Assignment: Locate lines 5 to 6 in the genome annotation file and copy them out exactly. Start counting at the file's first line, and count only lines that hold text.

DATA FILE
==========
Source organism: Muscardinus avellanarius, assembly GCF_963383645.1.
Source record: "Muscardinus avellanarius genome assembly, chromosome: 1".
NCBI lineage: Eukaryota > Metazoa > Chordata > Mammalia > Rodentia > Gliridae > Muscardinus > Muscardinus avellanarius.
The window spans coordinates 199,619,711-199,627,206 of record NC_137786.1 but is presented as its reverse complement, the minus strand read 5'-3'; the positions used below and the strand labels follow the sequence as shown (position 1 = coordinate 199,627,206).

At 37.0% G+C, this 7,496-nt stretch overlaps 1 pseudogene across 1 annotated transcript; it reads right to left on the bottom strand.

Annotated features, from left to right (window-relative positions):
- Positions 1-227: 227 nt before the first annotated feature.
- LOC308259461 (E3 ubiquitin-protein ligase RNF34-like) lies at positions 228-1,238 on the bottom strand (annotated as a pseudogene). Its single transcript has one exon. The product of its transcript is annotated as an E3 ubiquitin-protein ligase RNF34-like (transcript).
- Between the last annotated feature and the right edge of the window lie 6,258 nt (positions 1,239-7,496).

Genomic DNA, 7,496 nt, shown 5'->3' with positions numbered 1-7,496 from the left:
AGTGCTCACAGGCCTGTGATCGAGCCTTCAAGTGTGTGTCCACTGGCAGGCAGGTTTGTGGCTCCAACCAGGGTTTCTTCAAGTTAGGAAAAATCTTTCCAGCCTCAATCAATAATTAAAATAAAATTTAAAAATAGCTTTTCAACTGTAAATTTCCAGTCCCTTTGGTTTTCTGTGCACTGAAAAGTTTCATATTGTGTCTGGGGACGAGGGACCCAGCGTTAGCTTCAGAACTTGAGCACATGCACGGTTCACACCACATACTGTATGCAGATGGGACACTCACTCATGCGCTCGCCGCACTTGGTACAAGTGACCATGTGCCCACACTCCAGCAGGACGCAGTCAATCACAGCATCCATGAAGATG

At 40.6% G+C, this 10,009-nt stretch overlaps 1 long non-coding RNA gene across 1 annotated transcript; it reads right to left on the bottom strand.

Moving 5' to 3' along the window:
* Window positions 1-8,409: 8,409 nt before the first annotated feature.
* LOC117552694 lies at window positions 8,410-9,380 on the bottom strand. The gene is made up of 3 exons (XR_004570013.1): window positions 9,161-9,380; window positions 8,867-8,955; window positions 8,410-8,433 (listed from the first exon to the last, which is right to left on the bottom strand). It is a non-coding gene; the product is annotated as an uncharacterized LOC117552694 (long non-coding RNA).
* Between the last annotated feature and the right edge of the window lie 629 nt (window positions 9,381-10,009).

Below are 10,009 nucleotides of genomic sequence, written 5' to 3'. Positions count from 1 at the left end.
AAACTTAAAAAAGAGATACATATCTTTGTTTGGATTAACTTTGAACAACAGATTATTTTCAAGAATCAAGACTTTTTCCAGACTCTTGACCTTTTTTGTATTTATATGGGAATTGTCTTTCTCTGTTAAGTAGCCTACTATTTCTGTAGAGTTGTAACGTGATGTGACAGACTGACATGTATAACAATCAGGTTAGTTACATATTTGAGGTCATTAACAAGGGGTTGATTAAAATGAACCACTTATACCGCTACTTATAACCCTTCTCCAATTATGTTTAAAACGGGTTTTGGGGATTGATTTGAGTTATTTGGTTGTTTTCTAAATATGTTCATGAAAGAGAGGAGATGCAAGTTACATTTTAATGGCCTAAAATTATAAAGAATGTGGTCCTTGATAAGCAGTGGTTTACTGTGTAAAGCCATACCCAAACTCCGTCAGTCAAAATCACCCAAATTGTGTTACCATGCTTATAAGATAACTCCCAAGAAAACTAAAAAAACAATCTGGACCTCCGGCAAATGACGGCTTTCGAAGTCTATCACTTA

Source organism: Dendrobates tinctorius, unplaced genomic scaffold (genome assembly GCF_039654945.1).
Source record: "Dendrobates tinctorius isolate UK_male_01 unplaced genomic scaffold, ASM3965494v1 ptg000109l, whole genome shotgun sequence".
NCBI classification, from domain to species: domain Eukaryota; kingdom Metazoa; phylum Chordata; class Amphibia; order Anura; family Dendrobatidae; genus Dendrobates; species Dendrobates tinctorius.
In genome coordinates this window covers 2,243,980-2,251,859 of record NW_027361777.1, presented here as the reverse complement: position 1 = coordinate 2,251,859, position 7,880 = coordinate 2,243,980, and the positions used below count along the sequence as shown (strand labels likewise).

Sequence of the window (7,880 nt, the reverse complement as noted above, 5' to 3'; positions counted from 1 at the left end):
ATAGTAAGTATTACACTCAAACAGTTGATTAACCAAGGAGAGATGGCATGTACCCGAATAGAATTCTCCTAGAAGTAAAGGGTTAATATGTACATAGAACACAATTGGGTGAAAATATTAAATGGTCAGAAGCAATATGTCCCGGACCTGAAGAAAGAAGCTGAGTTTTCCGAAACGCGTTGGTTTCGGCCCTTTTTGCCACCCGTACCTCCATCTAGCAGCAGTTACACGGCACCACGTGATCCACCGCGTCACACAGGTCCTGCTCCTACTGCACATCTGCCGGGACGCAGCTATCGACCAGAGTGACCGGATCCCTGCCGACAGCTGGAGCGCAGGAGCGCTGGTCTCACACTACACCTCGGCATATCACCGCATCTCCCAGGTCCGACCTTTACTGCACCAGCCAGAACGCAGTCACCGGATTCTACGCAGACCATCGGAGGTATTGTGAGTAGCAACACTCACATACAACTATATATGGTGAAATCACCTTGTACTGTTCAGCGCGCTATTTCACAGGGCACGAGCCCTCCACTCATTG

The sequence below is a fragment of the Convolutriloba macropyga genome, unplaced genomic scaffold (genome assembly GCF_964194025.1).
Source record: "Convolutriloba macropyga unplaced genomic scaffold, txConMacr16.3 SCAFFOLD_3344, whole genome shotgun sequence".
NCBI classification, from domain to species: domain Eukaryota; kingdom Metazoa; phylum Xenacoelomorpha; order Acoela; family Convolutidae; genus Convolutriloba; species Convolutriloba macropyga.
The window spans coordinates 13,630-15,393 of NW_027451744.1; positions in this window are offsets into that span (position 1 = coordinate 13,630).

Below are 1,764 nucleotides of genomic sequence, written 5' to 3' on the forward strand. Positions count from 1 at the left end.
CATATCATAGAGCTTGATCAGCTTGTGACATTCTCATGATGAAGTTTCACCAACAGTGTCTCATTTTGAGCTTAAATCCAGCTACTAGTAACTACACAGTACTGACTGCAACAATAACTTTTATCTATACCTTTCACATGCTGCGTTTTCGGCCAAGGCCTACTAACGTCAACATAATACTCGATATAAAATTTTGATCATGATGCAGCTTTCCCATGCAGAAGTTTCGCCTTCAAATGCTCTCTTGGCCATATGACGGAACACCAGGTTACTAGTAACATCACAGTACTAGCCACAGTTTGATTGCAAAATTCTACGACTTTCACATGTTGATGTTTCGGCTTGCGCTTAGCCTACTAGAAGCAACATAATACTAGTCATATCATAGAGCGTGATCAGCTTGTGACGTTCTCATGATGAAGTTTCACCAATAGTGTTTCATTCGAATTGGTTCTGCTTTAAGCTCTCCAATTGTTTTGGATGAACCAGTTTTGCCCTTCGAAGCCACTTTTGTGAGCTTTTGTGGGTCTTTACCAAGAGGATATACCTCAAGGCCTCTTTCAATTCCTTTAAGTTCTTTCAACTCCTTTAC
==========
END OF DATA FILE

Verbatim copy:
At 37.0% G+C, this 7,496-nt stretch overlaps 1 pseudogene across 1 annotated transcript; it reads right to left on the bottom strand.

Annotated features, from left to right (window-relative positions):